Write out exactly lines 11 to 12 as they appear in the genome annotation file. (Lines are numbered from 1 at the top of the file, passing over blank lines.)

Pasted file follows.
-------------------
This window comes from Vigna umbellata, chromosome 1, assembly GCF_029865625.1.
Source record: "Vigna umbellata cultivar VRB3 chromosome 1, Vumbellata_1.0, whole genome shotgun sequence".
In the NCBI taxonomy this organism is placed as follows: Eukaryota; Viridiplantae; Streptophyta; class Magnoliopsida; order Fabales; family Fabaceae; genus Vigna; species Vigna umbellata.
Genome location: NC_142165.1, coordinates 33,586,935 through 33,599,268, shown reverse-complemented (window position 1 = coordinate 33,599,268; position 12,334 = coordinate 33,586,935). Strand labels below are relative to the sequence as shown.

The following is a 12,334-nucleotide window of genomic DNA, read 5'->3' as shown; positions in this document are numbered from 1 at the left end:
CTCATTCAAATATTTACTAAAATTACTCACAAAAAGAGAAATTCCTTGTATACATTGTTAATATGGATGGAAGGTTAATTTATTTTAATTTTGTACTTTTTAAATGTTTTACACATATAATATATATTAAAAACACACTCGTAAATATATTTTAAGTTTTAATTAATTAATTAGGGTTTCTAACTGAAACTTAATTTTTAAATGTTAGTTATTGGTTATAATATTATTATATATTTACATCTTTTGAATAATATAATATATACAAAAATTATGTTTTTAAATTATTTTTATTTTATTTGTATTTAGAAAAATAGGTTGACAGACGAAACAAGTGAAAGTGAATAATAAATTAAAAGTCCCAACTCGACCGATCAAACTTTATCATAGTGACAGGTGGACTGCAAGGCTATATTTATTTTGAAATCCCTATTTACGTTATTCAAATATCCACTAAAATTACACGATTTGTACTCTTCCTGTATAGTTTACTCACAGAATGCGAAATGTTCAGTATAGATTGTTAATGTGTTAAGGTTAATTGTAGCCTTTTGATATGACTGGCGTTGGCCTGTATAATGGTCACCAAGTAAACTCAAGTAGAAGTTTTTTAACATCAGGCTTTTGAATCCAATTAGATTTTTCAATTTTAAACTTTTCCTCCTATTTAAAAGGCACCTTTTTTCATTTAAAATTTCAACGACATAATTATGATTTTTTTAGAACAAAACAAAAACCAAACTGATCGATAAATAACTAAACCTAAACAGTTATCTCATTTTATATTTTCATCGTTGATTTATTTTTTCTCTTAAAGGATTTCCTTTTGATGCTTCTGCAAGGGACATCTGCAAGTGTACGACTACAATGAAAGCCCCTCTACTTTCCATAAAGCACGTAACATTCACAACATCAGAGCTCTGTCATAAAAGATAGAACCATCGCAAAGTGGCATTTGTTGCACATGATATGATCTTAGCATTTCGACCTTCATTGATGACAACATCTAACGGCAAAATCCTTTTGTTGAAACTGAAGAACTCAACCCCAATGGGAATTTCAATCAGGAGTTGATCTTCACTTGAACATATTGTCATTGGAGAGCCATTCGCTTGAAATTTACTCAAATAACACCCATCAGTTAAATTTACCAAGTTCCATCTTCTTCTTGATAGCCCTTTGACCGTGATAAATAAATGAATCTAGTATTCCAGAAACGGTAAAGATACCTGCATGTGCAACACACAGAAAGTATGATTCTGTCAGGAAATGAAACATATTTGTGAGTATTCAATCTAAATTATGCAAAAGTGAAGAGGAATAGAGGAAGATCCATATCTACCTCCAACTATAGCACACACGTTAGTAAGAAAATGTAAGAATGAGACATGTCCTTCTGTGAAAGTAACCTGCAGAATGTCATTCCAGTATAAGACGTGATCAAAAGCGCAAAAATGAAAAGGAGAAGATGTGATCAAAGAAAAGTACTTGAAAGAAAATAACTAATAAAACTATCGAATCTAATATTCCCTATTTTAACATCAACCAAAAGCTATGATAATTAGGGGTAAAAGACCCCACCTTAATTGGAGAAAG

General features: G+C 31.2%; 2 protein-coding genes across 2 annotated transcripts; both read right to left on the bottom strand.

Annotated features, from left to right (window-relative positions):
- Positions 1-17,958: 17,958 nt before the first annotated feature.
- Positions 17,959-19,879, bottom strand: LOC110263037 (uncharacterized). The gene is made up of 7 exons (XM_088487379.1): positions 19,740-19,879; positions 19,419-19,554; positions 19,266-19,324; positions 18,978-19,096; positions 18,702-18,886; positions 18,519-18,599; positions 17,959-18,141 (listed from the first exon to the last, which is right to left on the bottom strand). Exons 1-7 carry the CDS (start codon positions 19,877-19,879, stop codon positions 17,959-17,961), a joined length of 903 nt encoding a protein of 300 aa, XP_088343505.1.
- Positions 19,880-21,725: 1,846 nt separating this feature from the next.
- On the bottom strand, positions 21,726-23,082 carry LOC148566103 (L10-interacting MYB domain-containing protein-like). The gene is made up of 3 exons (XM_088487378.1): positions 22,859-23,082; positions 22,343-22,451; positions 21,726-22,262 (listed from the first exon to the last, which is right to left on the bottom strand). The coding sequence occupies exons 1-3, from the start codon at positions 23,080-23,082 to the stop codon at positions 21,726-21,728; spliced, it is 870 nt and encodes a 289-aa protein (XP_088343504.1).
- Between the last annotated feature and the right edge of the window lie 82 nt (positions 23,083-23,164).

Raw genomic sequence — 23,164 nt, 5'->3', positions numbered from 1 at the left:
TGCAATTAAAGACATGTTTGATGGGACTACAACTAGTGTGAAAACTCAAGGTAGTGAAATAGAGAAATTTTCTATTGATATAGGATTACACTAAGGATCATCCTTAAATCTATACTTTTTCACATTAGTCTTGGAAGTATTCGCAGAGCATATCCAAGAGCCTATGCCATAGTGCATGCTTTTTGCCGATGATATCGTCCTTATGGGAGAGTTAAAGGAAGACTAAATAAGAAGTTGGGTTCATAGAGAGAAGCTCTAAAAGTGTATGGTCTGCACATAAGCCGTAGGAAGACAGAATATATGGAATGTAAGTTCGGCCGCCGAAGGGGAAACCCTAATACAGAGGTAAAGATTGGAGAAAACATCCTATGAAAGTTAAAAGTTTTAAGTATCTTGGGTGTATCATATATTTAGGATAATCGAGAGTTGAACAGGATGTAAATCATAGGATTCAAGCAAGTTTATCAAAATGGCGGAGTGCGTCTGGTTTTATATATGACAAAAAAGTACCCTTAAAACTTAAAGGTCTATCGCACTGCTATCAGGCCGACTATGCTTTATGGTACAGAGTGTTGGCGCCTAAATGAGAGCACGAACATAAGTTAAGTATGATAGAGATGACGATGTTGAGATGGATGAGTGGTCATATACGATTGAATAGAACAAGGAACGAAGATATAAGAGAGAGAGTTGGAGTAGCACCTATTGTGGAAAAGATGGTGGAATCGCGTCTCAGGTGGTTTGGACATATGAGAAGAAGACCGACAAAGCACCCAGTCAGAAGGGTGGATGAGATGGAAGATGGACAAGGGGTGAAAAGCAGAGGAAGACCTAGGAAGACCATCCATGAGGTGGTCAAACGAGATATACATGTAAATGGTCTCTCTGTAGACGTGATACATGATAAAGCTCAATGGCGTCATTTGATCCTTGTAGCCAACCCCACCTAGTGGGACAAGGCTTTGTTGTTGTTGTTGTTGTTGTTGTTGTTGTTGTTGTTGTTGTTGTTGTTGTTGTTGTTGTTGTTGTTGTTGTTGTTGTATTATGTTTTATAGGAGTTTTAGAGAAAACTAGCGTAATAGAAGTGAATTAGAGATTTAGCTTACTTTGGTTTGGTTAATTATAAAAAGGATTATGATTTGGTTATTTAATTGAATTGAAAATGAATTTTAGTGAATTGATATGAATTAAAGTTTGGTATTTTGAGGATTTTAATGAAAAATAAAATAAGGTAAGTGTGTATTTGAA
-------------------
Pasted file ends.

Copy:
- Positions 19,880-21,725: 1,846 nt separating this feature from the next.
- On the bottom strand, positions 21,726-23,082 carry LOC148566103 (L10-interacting MYB domain-containing protein-like). The gene is made up of 3 exons (XM_088487378.1): positions 22,859-23,082; positions 22,343-22,451; positions 21,726-22,262 (listed from the first exon to the last, which is right to left on the bottom strand). The coding sequence occupies exons 1-3, from the start codon at positions 23,080-23,082 to the stop codon at positions 21,726-21,728; spliced, it is 870 nt and encodes a 289-aa protein (XP_088343504.1).